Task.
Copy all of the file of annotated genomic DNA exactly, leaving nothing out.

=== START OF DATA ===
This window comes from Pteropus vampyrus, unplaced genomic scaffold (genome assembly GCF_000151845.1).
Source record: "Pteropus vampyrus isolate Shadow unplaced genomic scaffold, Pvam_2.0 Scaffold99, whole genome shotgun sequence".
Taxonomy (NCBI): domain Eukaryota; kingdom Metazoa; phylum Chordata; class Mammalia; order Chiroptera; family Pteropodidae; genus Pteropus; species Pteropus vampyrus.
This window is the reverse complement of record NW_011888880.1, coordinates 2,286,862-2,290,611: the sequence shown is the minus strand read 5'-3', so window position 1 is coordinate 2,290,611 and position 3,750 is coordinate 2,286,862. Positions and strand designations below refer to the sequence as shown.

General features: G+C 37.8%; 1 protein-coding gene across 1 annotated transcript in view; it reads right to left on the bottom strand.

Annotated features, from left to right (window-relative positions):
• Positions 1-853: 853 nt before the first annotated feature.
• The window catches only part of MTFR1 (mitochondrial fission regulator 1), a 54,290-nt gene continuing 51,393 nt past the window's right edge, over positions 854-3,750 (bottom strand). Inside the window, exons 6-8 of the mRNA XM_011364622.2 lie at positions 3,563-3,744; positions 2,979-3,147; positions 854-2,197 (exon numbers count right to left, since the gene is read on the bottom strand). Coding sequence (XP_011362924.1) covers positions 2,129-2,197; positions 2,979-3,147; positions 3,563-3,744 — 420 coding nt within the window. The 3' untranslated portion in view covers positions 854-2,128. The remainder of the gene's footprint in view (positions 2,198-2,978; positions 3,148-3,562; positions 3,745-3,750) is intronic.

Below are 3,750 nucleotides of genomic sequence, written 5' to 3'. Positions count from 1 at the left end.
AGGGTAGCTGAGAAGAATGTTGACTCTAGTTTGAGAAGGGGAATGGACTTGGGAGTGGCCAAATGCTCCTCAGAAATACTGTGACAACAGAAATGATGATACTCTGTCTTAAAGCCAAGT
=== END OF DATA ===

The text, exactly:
This window comes from Pteropus vampyrus, unplaced genomic scaffold (genome assembly GCF_000151845.1).
Source record: "Pteropus vampyrus isolate Shadow unplaced genomic scaffold, Pvam_2.0 Scaffold99, whole genome shotgun sequence".
Taxonomy (NCBI): domain Eukaryota; kingdom Metazoa; phylum Chordata; class Mammalia; order Chiroptera; family Pteropodidae; genus Pteropus; species Pteropus vampyrus.
This window is the reverse complement of record NW_011888880.1, coordinates 2,286,862-2,290,611: the sequence shown is the minus strand read 5'-3', so window position 1 is coordinate 2,290,611 and position 3,750 is coordinate 2,286,862. Positions and strand designations below refer to the sequence as shown.

General features: G+C 37.8%; 1 protein-coding gene across 1 annotated transcript in view; it reads right to left on the bottom strand.

Annotated features, from left to right (window-relative positions):
• Positions 1-853: 853 nt before the first annotated feature.
• The window catches only part of MTFR1 (mitochondrial fission regulator 1), a 54,290-nt gene continuing 51,393 nt past the window's right edge, over positions 854-3,750 (bottom strand). Inside the window, exons 6-8 of the mRNA XM_011364622.2 lie at positions 3,563-3,744; positions 2,979-3,147; positions 854-2,197 (exon numbers count right to left, since the gene is read on the bottom strand). Coding sequence (XP_011362924.1) covers positions 2,129-2,197; positions 2,979-3,147; positions 3,563-3,744 — 420 coding nt within the window. The 3' untranslated portion in view covers positions 854-2,128. The remainder of the gene's footprint in view (positions 2,198-2,978; positions 3,148-3,562; positions 3,745-3,750) is intronic.

Below are 3,750 nucleotides of genomic sequence, written 5' to 3'. Positions count from 1 at the left end.
AGGGTAGCTGAGAAGAATGTTGACTCTAGTTTGAGAAGGGGAATGGACTTGGGAGTGGCCAAATGCTCCTCAGAAATACTGTGACAACAGAAATGATGATACTCTGTCTTAAAGCCAAGT